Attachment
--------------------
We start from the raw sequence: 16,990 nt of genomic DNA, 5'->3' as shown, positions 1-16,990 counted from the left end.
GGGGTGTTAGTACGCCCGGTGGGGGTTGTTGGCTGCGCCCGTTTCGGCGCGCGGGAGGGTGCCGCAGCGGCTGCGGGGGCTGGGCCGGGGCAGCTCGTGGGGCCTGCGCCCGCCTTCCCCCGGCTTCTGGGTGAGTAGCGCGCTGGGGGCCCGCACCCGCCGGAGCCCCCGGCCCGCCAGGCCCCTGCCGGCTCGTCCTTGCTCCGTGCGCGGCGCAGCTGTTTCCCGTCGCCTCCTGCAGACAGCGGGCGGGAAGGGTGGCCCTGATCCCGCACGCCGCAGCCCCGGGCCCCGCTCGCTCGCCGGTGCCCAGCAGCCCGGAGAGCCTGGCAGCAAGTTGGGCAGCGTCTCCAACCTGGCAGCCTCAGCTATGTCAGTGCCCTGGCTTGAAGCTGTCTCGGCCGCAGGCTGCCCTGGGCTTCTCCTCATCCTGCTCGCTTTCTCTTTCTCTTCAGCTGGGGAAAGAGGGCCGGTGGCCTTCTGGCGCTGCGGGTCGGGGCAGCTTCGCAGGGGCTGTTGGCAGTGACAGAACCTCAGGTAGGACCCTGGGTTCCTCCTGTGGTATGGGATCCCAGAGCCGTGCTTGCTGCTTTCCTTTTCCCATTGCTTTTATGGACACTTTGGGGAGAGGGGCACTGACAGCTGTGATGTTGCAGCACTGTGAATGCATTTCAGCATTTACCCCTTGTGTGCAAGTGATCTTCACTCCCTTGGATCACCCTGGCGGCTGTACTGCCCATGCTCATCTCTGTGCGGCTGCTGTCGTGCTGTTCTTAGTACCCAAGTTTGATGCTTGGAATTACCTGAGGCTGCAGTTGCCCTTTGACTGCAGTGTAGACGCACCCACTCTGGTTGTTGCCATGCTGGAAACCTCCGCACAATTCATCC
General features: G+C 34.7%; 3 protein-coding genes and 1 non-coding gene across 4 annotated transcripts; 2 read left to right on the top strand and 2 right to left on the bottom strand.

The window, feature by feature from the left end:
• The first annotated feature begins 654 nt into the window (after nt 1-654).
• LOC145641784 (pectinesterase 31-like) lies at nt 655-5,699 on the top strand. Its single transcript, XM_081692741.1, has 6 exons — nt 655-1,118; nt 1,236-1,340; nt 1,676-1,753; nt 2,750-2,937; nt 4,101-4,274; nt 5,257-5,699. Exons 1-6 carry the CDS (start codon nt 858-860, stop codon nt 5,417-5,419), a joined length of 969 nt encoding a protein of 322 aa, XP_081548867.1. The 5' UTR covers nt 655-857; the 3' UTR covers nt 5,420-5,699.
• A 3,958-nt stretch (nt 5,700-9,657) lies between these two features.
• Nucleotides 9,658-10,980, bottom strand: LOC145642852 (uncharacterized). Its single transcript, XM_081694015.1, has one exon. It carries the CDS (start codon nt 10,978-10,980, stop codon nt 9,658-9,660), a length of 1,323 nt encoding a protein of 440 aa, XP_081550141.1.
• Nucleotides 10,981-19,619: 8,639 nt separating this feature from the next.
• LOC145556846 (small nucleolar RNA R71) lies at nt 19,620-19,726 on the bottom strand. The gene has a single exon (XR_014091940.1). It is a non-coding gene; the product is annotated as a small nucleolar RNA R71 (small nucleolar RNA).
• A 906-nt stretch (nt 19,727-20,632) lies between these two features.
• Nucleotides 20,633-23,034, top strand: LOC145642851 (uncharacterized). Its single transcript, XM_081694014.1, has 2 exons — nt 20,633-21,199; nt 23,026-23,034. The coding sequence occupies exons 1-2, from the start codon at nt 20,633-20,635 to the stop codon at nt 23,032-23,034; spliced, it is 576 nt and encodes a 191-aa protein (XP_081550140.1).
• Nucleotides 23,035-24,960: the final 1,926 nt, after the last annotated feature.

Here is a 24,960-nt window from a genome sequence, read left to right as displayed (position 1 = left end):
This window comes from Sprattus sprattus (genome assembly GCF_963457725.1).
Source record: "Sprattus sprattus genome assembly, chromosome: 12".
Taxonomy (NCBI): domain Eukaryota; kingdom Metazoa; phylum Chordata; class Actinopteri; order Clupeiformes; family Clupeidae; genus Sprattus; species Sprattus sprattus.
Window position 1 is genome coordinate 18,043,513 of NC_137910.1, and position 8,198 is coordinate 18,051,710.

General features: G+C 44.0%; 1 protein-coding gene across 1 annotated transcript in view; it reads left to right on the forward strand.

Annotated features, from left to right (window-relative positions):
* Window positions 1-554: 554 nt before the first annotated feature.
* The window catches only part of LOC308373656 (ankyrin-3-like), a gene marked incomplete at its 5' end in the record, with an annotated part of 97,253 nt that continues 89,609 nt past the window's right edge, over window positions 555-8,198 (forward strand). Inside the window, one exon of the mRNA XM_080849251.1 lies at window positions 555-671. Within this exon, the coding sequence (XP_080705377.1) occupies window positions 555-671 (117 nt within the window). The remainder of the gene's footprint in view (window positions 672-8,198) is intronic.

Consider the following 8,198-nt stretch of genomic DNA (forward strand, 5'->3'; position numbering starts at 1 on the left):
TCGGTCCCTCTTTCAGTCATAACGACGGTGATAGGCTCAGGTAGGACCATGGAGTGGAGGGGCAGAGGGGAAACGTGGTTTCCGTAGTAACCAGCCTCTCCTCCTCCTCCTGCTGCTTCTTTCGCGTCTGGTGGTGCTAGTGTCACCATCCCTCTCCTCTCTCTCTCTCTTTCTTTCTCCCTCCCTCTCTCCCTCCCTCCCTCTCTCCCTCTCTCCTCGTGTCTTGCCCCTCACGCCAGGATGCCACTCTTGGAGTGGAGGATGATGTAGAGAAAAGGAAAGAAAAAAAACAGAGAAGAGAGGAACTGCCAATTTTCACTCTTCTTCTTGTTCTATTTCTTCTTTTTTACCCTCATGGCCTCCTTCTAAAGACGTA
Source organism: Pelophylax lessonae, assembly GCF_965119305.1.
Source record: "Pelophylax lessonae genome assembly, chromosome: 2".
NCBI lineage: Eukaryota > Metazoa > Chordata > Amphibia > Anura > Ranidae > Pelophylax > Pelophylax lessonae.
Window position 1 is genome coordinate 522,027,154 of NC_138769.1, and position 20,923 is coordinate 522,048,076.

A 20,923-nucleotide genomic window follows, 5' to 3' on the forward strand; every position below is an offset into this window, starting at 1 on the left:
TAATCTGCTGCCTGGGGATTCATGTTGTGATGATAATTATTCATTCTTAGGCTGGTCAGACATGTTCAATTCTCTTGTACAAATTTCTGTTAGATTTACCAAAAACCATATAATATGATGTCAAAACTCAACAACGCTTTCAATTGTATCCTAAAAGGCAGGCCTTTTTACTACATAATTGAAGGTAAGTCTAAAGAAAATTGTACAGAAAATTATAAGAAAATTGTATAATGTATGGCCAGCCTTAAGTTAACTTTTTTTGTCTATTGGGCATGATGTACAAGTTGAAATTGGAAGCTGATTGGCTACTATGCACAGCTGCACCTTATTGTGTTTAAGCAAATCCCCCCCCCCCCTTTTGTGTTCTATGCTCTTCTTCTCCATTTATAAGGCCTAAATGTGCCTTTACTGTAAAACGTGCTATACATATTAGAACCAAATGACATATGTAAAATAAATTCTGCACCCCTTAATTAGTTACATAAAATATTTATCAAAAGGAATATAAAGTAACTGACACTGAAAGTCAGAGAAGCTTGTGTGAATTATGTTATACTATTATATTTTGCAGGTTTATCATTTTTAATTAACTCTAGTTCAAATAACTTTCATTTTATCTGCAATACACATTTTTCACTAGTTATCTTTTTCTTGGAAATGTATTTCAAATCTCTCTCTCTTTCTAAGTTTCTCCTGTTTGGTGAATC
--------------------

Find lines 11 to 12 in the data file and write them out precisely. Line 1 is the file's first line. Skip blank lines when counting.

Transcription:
• A 906-nt stretch (nt 19,727-20,632) lies between these two features.
• Nucleotides 20,633-23,034, top strand: LOC145642851 (uncharacterized). Its single transcript, XM_081694014.1, has 2 exons — nt 20,633-21,199; nt 23,026-23,034. The coding sequence occupies exons 1-2, from the start codon at nt 20,633-20,635 to the stop codon at nt 23,032-23,034; spliced, it is 576 nt and encodes a 191-aa protein (XP_081550140.1).